Moisture Barriers and Sprayed Foam Insulation

Is a moisture barrier required in addition to sprayed foam insulation?

by Jon Willis, CSI-Denver Technical Chairman

If the sprayed foam is of an open-cell type, it is not watertight and a moisture barrier is required as a part of the wall construction. (Note that use of open-celled products outside of the building enclosure is not recommended because these products will absorb moisture and, especially in cold climates, will freeze and decay. Open-cell products will also loose their thermal characteristics when they are saturated with water.)

Closed-cell sprayed foam insulation is generally considered to be moisture tight and is typically touted as such in the manufacturer’s data sheets. For example, Demilec USA claims its HeatLok Soy product has been “formulated to meet the intent of the International Code Council (ICC) building codes and is used primarily as a vapor barrier, air barrier and thermal insulation.” Meeting the intent is not the same thing as having an ICC approval. Bay Systems has an ICC Evaluation Report for its BaySeal CC foam, but that report only evaluates the product as a thermal insulation and as a vapor retarder and not as a moisture barrier. Dow Chemical claims it’s Styrofoam Brand SPF Insulation – RS is a “monolithic barrier for protection against water and air”. However, careful reading of the literature indicates that is only the case when combined with other wall system components. The Dow sprayed foam itself will not qualify as the moisture barrier and has no ICC approvals as such.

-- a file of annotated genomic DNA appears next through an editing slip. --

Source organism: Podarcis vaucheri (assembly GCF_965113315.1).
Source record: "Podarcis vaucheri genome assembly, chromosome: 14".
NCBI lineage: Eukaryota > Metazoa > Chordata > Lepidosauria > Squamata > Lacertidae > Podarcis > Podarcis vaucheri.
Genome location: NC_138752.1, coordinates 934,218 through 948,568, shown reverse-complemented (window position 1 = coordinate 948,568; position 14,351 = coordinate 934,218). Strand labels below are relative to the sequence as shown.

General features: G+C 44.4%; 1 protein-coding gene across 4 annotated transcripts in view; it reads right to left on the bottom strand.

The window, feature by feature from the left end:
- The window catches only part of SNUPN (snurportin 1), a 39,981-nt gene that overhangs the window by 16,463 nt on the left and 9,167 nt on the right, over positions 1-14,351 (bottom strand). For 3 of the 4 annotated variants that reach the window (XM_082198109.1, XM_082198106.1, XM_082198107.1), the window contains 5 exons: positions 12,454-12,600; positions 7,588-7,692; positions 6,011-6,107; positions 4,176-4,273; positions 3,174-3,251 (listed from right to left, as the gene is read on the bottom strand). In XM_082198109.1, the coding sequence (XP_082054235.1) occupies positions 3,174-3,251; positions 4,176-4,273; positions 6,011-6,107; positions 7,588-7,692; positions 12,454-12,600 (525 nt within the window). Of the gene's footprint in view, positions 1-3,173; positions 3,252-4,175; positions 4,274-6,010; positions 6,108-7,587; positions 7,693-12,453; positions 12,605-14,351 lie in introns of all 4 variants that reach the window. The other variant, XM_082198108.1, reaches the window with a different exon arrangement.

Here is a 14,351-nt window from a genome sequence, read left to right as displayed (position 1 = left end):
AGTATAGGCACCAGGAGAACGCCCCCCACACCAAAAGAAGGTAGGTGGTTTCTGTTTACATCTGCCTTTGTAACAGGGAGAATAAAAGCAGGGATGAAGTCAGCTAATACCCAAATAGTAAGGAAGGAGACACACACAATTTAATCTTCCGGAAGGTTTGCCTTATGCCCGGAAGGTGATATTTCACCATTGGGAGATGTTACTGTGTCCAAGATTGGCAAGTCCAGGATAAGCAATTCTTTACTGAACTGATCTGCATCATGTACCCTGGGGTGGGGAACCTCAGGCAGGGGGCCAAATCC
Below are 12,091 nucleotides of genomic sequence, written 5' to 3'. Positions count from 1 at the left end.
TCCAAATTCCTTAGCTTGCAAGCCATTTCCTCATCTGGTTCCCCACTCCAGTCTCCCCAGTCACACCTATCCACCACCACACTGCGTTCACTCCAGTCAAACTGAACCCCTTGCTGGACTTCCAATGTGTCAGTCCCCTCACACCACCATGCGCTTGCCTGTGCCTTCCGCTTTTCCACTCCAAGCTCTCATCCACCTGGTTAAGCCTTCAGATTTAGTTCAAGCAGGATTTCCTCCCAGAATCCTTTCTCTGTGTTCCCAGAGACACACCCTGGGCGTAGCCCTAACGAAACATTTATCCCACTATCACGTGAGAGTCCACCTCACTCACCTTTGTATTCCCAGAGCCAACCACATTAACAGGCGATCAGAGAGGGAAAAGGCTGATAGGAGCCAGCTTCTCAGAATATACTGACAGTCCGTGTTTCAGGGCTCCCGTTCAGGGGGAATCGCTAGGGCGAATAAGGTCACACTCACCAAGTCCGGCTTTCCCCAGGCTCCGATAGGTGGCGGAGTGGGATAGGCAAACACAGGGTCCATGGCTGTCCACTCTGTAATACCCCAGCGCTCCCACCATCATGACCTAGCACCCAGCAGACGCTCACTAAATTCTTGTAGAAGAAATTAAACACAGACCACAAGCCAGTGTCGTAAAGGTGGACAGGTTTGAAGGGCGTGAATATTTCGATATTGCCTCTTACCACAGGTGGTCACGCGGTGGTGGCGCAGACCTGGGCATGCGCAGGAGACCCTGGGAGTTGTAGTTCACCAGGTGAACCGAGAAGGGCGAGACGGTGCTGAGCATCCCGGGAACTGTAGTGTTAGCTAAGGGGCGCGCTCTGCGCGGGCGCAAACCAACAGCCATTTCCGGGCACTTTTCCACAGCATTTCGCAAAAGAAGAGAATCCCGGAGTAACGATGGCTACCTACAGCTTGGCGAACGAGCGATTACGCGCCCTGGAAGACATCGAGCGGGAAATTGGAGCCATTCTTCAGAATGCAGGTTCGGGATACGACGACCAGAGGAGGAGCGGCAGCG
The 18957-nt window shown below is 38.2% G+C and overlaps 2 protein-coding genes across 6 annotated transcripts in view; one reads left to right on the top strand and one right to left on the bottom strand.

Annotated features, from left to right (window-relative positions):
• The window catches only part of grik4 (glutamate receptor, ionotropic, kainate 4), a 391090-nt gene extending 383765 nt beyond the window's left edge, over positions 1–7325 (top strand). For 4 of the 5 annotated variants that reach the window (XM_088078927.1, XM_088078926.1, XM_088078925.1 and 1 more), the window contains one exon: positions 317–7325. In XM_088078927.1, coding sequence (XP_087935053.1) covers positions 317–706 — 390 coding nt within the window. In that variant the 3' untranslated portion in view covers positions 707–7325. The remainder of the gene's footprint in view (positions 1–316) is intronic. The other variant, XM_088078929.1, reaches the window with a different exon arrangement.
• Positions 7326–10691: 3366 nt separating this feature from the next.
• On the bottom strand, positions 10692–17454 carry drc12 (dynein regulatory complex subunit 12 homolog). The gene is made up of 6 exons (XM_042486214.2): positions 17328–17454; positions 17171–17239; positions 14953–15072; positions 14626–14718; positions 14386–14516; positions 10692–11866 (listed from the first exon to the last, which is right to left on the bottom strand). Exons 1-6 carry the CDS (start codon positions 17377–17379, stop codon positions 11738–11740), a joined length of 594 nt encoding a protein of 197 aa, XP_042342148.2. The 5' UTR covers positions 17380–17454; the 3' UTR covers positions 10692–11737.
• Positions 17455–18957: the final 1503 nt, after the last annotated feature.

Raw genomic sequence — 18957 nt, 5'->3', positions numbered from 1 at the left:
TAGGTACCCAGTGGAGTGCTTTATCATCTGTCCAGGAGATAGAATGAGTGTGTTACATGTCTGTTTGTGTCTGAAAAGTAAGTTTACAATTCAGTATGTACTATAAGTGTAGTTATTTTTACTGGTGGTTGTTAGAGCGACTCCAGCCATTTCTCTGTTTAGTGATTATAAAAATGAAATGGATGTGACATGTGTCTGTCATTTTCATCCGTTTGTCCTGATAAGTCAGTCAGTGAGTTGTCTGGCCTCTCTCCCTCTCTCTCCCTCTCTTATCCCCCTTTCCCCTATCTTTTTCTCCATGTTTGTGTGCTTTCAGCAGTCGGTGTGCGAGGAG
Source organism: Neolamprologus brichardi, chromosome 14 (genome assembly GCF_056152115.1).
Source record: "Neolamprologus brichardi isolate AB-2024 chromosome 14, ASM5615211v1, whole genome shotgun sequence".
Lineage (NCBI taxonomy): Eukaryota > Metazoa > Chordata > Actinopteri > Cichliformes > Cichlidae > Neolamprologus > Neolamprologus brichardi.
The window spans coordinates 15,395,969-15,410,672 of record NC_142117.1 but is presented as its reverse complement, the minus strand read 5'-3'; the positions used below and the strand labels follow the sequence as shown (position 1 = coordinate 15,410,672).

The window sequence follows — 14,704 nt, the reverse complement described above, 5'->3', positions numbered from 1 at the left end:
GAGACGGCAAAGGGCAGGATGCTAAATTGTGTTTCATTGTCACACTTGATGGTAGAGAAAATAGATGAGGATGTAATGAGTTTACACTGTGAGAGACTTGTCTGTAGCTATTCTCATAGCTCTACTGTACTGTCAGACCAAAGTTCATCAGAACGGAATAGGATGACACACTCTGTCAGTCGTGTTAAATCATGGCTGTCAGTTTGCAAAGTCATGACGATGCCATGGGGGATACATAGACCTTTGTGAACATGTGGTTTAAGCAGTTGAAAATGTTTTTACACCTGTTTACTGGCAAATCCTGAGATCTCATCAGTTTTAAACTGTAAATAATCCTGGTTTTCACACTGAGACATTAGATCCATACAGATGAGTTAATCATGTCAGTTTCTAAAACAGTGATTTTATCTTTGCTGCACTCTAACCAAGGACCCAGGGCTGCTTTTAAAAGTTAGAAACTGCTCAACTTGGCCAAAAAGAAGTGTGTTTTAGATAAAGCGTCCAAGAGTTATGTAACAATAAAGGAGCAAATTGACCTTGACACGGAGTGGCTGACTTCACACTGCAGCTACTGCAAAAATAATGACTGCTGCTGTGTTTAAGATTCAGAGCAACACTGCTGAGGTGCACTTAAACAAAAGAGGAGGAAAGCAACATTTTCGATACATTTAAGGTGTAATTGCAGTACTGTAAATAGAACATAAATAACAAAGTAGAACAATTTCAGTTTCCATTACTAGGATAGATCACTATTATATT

The ICC currently recognizes Grade D paper, 15 pound building felt and other approved materials (such as Tyvek HouseWrap, etc.) as moisture barriers. The criteria used by the agencies writing the ICC Evaluation Reports is that the product is equivalent to Grade D paper with a 60-minute water-resistance rating as described in IBC Section 2510.6.

Although the sprayed foam products may have a good chance of obtaining the required ICC approval, as of this writing, this author is unaware of any closed-cell sprayed foam materials with an approved ICC Evaluation Report as a moisture barrier. As such, it is probably best professional practice to include some other form of moisture barrier on the building sheathing, such has No. 15 building paper, below the sprayed foam until such tests and approvals are received. The other option is to see if the local building authority will approve the sprayed foam based on the test reports they have. I consider this as an outside possibility. Even so, in our litigious society, the lack of an ICC-approved moisture barrier may add unnecessary ammunition to a future lawsuit.

There actually are 2 sprayed-foam insulation products, by one manufacturer, that have an ICC-ES Evaluation Report which states that they can be used as water-resistive barriers. The report says that they may be used as the water-resistive barrier prescribed in IBC Section 1404.2 (not Section 2510.6, as mentioned in the above article, but I believe that Section 2510 is just regarding Stucco.) The products are Insulstar and Insulbloc, produced by NCFI Polyurethanes.

The address for the ICC-ES Evaluation Report:

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